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Agincourt, 1415 by Anne Curry

Agincourt, 1415 (2008)

by Anne Curry (Editor)

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Oddly enough, {Agincourt: 1415 The Archer's Story} really has one chapter dedicated to the bowman of that particular battle. I felt a bit mislead by the title. Up to that point the book was fairly informative and interesting with chapters on Henry V, the battle itself, and (finally) the book's namesake. This piece then wanders off into a biography of Sir Thomas Erpingham. Don't get me wrong, as alleged commander of the archers at Agincourt, Sir Thomas did deserve prominence in this book, but I felt that he dominated it instead of complimenting.
Be forewarned, this book is made up of essays from several different auhors, which in itself is not a bad thing if they were essays illustrating different aspects of the longbowman or the battle. Like I said earlier, waaaay to much emphasis on Erpingham (there is an excruciating chapter on Norfolk architecture inspired by and featuring him!). An essay on his role in the two different "Henry V" films delivered the coup de grace' for me. Very dissapointed in a book that I was really looking forward to reading and wasted on vacation. ( )
  Poleaxe | Jun 2, 2010 |
There are essays in this book I really enjoyed, and others that were simply too much historical navel gazing. The essays on Henry V, employment on the Longbow, Agincourt in Shakespeare, biographical information on Thomas Erpingham were all great and helpful. The chapters on Erpingham's life in Norfolk were way more than I needed to know. ( )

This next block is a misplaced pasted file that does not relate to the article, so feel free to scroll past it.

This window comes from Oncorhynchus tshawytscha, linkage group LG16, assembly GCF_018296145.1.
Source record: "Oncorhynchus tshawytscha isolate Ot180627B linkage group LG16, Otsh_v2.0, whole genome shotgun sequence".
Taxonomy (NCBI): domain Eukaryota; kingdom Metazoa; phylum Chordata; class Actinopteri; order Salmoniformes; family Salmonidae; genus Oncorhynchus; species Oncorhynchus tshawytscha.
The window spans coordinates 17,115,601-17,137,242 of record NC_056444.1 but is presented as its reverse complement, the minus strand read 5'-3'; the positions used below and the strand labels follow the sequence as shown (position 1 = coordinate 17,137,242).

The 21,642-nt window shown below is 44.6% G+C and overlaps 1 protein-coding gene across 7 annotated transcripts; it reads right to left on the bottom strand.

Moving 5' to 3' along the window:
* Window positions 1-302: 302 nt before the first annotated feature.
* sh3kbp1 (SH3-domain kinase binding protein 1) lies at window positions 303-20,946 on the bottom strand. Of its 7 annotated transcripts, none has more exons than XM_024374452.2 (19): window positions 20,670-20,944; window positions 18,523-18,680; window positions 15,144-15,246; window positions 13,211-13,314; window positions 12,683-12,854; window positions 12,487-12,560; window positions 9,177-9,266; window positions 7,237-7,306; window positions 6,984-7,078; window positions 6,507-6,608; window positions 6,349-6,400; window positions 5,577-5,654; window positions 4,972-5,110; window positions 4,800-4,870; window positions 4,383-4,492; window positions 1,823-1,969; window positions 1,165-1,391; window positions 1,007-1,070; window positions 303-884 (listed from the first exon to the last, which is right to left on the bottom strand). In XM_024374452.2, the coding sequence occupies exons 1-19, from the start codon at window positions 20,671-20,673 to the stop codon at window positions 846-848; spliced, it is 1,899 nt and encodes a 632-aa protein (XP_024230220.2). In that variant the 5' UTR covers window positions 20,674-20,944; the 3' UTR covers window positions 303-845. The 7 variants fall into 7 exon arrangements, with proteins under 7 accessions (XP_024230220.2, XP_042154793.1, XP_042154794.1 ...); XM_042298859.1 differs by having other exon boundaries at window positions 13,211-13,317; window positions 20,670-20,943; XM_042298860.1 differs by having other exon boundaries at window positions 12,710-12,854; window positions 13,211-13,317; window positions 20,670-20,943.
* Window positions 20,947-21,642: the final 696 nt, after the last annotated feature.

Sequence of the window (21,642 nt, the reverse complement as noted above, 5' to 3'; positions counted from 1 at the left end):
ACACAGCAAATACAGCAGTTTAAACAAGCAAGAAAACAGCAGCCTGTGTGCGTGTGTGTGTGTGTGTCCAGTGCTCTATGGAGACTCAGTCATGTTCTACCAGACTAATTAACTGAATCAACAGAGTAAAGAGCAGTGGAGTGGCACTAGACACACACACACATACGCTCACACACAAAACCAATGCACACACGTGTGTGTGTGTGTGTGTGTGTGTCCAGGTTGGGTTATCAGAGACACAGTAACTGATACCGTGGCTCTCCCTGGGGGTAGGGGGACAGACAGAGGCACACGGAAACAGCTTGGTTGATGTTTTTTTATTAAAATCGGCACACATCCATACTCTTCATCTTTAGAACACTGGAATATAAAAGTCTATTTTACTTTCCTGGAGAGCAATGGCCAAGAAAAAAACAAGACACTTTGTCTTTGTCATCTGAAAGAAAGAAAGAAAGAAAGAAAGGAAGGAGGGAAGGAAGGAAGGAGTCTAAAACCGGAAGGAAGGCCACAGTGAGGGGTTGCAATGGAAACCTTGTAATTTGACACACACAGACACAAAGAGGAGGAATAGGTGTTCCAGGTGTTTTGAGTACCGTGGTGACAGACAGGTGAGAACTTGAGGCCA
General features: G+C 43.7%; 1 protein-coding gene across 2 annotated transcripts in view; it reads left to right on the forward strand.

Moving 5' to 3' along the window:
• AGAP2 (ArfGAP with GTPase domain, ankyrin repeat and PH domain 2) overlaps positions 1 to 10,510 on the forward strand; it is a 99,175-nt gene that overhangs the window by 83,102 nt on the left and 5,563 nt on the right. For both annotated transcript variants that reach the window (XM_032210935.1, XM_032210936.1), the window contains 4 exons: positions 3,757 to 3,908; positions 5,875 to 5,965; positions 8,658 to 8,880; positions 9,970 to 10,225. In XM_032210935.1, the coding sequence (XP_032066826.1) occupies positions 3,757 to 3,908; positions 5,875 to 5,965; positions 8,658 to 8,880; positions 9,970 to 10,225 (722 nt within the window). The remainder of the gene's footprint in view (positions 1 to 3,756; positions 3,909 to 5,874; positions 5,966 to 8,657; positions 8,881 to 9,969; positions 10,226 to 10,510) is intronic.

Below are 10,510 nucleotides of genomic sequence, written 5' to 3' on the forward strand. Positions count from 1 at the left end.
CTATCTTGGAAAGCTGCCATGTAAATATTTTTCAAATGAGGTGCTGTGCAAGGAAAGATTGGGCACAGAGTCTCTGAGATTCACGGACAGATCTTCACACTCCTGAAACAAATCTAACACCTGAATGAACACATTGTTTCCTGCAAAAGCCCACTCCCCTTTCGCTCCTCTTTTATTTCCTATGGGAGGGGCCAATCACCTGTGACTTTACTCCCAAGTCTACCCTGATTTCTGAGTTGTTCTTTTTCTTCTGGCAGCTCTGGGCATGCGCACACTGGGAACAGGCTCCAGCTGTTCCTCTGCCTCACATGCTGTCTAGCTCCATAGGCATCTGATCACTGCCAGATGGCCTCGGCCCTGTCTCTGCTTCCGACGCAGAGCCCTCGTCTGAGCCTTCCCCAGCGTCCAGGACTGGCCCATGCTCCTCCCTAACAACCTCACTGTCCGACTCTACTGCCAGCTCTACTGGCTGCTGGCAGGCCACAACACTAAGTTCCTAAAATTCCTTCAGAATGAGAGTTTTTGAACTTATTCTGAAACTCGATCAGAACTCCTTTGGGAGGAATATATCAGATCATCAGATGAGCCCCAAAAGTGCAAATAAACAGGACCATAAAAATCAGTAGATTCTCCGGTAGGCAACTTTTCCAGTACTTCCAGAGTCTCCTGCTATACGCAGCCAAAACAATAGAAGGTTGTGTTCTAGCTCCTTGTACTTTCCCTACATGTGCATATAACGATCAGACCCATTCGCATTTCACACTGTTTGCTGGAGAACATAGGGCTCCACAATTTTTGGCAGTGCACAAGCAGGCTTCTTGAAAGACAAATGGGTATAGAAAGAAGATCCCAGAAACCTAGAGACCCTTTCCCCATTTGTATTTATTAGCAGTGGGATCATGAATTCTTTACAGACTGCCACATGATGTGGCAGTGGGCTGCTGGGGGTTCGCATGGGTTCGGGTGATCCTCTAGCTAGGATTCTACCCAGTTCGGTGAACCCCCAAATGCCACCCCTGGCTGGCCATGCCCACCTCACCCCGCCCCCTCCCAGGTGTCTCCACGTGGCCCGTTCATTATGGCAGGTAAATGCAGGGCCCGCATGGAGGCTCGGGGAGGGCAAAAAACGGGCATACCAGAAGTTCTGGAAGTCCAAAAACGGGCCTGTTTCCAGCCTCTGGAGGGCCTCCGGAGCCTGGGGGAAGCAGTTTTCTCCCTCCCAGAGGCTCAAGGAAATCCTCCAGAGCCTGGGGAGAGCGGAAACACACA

ksmyth | Aug 18, 2006 |
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Author nameRoleType of authorWork?Status
Curry, AnneEditorprimary authorall editionsconfirmed
Hardy, RobertForewordsecondary authorsome editionsconfirmed
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'Take him all round and he was, I think, the greatest man that ever ruled England.'
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For many commentators then and now, it was the English archers who won the day for Henry V. This new history re-tells the story of the battle and Henry V's Normandy campaign from the perspective of the reputed commander of the English archers, Sir Thomas Erpingham. Sir Thomas, an experienced warrior with military experience dating back 40 years is known for his brief but pivotal appearances in Shakespeare's Henry V, where he is correctly portrayed as an elderly, white haired veteran. At 57 he was one of the oldest there and a close personal confident of the King. But what was his background? How did he command his archers to such a place in history? And what role did the longbow and battlefield tactics play in the final analysis of victory?… (more)

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